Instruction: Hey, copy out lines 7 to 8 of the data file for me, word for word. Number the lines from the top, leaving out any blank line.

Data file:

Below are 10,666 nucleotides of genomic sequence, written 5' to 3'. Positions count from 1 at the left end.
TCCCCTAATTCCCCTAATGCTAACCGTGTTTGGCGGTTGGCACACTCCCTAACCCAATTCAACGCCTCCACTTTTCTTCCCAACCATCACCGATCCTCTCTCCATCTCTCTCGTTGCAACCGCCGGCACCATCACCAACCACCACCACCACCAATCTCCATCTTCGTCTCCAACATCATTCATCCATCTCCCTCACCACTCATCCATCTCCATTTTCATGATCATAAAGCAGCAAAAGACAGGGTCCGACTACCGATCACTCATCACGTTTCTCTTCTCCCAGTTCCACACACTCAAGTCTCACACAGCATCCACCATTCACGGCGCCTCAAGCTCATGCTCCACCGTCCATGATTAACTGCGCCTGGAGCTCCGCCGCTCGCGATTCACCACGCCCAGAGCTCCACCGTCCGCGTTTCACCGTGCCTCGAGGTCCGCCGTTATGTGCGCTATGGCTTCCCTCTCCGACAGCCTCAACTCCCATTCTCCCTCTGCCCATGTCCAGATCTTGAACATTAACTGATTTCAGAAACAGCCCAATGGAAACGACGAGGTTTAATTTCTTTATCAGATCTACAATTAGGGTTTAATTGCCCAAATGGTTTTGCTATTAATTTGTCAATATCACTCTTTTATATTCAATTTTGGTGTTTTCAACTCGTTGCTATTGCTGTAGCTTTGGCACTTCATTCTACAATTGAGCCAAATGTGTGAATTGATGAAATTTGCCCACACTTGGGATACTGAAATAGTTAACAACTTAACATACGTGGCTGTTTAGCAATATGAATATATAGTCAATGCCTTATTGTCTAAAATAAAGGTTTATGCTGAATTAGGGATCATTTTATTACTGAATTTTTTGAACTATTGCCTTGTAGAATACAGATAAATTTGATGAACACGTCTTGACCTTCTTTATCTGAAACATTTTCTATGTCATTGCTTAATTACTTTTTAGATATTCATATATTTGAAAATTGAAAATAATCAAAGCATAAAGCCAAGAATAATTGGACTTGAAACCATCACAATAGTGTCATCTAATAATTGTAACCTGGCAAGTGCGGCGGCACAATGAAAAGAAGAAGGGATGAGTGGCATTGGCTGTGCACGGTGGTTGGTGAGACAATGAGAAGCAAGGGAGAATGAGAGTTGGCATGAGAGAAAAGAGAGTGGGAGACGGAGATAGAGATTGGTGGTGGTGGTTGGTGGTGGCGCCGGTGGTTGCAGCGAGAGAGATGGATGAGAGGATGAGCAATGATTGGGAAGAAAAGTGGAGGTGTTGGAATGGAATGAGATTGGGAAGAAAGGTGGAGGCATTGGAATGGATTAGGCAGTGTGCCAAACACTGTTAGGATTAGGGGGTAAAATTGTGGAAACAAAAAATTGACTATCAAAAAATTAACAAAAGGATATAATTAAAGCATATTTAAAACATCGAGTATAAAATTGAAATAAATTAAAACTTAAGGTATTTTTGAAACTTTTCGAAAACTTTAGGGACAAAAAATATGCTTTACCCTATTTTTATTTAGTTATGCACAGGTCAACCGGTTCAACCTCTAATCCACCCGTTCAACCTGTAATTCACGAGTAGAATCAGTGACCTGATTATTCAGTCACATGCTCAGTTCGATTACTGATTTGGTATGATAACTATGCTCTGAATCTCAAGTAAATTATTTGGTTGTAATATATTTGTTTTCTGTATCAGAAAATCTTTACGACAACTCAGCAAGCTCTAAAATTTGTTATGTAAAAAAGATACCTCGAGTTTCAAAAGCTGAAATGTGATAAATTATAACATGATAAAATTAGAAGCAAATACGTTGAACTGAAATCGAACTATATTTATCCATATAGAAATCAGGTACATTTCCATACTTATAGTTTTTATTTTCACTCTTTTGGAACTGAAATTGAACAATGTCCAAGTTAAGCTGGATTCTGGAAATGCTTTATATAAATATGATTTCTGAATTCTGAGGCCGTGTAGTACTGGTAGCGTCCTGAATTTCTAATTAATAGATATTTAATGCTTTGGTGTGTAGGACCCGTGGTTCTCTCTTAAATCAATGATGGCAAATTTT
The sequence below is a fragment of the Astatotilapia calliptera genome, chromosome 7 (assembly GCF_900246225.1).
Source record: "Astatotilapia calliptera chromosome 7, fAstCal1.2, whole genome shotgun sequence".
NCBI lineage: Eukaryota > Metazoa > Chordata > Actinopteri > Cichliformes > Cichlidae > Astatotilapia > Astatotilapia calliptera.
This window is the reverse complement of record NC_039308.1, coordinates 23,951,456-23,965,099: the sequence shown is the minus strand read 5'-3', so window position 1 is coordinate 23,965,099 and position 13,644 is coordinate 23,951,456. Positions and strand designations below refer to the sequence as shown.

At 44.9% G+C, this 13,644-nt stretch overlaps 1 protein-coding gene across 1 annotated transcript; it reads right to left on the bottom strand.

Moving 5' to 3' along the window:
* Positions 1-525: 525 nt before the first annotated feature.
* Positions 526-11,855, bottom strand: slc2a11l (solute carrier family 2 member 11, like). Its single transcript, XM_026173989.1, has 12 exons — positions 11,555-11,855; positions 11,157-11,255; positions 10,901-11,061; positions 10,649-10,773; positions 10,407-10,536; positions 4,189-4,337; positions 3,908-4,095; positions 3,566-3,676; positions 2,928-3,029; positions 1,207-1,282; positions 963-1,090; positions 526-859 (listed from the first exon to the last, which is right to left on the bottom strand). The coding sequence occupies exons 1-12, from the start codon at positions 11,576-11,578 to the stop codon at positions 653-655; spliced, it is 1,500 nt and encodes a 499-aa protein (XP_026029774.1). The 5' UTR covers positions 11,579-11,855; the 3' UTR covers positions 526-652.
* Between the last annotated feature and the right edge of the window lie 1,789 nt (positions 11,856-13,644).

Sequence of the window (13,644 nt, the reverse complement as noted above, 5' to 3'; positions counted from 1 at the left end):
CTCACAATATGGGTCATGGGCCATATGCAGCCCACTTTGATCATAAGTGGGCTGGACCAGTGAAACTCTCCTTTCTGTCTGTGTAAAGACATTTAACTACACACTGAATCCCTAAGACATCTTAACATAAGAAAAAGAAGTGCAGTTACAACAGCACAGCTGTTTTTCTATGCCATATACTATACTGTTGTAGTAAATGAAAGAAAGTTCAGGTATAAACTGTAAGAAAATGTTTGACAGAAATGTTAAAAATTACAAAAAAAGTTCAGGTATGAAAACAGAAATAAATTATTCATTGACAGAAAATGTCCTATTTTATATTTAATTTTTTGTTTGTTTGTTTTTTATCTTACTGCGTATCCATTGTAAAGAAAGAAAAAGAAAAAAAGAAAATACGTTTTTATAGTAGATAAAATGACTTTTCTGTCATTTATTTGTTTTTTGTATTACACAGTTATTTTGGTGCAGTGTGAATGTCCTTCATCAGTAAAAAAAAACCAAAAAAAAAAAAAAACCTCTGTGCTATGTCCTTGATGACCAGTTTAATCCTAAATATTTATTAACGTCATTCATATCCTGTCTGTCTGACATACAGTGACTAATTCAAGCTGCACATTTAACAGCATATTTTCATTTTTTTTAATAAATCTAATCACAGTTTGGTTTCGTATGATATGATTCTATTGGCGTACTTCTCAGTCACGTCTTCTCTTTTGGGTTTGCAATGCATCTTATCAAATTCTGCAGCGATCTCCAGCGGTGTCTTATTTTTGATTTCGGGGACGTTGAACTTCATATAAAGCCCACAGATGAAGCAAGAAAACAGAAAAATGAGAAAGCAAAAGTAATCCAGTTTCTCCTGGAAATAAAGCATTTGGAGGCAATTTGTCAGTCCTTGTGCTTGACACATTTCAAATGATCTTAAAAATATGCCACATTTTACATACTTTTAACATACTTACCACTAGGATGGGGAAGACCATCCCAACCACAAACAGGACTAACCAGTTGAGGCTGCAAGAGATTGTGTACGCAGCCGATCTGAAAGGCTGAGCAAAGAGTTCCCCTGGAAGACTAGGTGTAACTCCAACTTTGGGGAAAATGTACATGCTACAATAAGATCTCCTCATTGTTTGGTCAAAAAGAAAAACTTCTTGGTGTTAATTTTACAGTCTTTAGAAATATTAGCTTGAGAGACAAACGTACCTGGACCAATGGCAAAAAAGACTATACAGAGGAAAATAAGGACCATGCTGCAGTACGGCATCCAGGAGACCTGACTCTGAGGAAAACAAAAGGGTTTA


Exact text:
At 44.9% G+C, this 13,644-nt stretch overlaps 1 protein-coding gene across 1 annotated transcript; it reads right to left on the bottom strand.

Moving 5' to 3' along the window: